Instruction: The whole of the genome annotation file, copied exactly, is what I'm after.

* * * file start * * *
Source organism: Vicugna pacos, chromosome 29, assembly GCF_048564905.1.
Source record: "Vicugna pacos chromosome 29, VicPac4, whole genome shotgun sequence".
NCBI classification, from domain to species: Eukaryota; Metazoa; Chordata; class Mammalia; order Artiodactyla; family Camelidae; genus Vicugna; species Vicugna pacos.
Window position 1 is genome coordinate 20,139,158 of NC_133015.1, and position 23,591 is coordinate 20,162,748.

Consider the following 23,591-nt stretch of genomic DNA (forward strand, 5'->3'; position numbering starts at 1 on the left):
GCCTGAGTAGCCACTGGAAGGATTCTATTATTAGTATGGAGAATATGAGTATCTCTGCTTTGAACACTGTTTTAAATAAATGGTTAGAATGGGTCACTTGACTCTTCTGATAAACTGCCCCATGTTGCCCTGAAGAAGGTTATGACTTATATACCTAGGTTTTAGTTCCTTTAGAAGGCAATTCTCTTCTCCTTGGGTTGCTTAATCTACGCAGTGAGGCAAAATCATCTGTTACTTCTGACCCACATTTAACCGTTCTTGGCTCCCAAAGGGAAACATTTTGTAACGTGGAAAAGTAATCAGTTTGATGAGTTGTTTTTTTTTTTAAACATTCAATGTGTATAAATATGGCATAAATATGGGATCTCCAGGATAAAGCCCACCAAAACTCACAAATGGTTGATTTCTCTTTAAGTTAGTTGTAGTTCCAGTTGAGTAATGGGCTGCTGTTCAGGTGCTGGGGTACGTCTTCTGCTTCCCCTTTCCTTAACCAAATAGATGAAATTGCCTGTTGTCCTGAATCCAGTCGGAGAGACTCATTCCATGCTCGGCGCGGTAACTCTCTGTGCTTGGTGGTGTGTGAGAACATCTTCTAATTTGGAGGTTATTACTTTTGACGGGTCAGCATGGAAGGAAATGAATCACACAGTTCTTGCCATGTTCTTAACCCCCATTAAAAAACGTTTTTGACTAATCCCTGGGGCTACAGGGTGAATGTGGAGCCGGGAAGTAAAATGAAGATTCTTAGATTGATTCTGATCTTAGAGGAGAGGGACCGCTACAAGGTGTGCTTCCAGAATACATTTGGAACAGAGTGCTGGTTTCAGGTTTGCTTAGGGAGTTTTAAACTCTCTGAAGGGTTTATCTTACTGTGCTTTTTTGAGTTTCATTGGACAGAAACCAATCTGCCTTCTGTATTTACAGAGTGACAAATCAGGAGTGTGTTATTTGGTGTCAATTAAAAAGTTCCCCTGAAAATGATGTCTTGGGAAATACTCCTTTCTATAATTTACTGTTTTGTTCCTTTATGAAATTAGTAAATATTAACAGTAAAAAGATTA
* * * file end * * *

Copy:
Source organism: Vicugna pacos, chromosome 29, assembly GCF_048564905.1.
Source record: "Vicugna pacos chromosome 29, VicPac4, whole genome shotgun sequence".
NCBI classification, from domain to species: Eukaryota; Metazoa; Chordata; class Mammalia; order Artiodactyla; family Camelidae; genus Vicugna; species Vicugna pacos.
Window position 1 is genome coordinate 20,139,158 of NC_133015.1, and position 23,591 is coordinate 20,162,748.

Consider the following 23,591-nt stretch of genomic DNA (forward strand, 5'->3'; position numbering starts at 1 on the left):
GCCTGAGTAGCCACTGGAAGGATTCTATTATTAGTATGGAGAATATGAGTATCTCTGCTTTGAACACTGTTTTAAATAAATGGTTAGAATGGGTCACTTGACTCTTCTGATAAACTGCCCCATGTTGCCCTGAAGAAGGTTATGACTTATATACCTAGGTTTTAGTTCCTTTAGAAGGCAATTCTCTTCTCCTTGGGTTGCTTAATCTACGCAGTGAGGCAAAATCATCTGTTACTTCTGACCCACATTTAACCGTTCTTGGCTCCCAAAGGGAAACATTTTGTAACGTGGAAAAGTAATCAGTTTGATGAGTTGTTTTTTTTTTTAAACATTCAATGTGTATAAATATGGCATAAATATGGGATCTCCAGGATAAAGCCCACCAAAACTCACAAATGGTTGATTTCTCTTTAAGTTAGTTGTAGTTCCAGTTGAGTAATGGGCTGCTGTTCAGGTGCTGGGGTACGTCTTCTGCTTCCCCTTTCCTTAACCAAATAGATGAAATTGCCTGTTGTCCTGAATCCAGTCGGAGAGACTCATTCCATGCTCGGCGCGGTAACTCTCTGTGCTTGGTGGTGTGTGAGAACATCTTCTAATTTGGAGGTTATTACTTTTGACGGGTCAGCATGGAAGGAAATGAATCACACAGTTCTTGCCATGTTCTTAACCCCCATTAAAAAACGTTTTTGACTAATCCCTGGGGCTACAGGGTGAATGTGGAGCCGGGAAGTAAAATGAAGATTCTTAGATTGATTCTGATCTTAGAGGAGAGGGACCGCTACAAGGTGTGCTTCCAGAATACATTTGGAACAGAGTGCTGGTTTCAGGTTTGCTTAGGGAGTTTTAAACTCTCTGAAGGGTTTATCTTACTGTGCTTTTTTGAGTTTCATTGGACAGAAACCAATCTGCCTTCTGTATTTACAGAGTGACAAATCAGGAGTGTGTTATTTGGTGTCAATTAAAAAGTTCCCCTGAAAATGATGTCTTGGGAAATACTCCTTTCTATAATTTACTGTTTTGTTCCTTTATGAAATTAGTAAATATTAACAGTAAAAAGATTA